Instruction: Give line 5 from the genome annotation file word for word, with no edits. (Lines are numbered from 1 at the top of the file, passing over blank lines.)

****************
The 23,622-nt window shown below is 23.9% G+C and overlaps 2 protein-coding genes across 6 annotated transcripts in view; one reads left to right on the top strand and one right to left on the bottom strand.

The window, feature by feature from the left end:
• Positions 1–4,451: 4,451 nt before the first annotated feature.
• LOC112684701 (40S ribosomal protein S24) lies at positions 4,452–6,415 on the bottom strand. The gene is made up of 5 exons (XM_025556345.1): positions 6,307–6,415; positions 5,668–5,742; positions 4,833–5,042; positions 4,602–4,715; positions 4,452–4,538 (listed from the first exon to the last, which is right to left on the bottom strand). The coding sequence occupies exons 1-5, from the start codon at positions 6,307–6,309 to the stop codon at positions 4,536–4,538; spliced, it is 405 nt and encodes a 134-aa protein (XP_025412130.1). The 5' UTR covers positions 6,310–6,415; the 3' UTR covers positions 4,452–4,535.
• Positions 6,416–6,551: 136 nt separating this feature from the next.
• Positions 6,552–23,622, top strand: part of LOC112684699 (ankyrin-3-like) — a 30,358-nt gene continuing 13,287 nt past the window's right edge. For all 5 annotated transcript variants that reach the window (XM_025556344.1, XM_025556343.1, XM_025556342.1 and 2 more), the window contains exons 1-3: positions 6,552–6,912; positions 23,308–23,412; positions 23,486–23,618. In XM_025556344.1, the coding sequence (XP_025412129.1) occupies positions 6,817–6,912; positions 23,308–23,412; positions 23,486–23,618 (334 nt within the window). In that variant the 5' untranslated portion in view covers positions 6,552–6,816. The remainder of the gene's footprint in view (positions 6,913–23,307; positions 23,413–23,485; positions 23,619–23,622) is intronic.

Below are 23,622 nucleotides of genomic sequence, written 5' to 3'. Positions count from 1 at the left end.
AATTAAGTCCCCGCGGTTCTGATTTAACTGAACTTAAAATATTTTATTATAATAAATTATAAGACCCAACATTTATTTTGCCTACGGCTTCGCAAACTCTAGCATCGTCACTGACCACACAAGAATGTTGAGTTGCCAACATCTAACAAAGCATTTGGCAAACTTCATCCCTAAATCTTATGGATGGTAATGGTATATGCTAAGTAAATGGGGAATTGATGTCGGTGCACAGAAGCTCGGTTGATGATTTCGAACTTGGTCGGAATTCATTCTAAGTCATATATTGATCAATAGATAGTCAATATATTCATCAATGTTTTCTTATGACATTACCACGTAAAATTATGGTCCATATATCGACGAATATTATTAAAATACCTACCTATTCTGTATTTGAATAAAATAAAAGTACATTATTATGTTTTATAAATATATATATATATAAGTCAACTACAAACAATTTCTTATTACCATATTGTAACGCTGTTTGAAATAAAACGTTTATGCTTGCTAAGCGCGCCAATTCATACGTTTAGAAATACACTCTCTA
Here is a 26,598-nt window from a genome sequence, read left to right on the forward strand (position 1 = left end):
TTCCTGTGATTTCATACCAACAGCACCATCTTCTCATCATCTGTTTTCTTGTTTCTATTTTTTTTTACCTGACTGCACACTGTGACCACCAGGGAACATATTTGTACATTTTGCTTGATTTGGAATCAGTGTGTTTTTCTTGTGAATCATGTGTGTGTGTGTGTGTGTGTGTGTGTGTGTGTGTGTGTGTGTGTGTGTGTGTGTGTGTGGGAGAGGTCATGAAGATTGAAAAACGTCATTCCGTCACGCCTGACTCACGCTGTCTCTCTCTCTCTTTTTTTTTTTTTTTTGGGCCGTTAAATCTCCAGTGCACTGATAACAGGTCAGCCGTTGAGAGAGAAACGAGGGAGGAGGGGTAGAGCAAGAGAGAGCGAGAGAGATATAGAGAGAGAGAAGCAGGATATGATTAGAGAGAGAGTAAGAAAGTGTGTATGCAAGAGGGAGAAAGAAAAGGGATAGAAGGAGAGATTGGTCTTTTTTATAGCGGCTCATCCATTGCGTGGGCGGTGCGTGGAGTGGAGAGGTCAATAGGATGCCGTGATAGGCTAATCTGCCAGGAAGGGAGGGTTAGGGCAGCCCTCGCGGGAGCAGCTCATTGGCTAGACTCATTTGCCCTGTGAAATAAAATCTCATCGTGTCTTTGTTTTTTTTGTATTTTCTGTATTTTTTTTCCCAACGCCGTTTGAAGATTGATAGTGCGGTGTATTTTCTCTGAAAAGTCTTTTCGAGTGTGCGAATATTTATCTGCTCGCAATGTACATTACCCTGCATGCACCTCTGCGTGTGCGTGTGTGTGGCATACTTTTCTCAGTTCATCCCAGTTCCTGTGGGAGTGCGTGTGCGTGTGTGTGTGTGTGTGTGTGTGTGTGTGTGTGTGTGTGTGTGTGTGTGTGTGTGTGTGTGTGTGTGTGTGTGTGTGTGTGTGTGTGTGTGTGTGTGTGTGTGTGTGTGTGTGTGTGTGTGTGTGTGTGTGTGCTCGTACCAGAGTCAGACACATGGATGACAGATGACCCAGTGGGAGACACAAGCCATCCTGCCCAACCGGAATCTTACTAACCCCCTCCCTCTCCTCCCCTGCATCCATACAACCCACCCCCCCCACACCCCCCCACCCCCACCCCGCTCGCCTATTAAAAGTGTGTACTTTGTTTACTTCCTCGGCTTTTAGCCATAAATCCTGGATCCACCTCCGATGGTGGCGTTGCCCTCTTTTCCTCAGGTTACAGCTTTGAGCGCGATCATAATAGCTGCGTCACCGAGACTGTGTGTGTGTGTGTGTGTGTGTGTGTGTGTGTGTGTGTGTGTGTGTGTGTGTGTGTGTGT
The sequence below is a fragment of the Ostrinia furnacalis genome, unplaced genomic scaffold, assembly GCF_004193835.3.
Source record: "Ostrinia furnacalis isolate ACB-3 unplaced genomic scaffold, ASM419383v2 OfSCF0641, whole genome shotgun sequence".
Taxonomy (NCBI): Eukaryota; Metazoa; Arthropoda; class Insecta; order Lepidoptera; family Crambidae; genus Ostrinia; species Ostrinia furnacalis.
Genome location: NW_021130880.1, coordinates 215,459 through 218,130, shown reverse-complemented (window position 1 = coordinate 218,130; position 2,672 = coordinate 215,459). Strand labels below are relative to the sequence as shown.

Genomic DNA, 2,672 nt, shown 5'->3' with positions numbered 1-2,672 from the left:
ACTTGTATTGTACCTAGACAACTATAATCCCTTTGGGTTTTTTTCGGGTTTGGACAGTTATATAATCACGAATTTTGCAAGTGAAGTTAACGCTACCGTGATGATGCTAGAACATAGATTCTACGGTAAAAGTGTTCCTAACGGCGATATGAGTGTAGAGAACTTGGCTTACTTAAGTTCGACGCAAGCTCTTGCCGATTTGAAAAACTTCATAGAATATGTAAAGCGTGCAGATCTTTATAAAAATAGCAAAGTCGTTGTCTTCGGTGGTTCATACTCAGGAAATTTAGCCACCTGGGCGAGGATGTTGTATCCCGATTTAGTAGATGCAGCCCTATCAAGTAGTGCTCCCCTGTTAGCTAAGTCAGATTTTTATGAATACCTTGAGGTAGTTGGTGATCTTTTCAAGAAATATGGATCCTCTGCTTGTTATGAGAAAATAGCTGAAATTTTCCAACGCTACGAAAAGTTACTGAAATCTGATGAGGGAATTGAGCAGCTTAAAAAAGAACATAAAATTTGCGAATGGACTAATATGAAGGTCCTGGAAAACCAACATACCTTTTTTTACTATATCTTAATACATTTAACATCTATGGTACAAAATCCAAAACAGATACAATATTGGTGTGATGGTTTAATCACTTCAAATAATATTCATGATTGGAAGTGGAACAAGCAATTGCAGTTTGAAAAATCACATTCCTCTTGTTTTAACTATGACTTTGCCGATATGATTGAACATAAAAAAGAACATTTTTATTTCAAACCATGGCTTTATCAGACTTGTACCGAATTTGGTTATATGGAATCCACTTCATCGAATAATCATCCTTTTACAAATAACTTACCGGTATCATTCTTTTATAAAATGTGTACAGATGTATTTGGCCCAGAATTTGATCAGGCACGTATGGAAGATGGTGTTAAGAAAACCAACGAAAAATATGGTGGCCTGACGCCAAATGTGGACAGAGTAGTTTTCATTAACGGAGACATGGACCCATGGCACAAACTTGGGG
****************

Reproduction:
• Positions 6,416–6,551: 136 nt separating this feature from the next.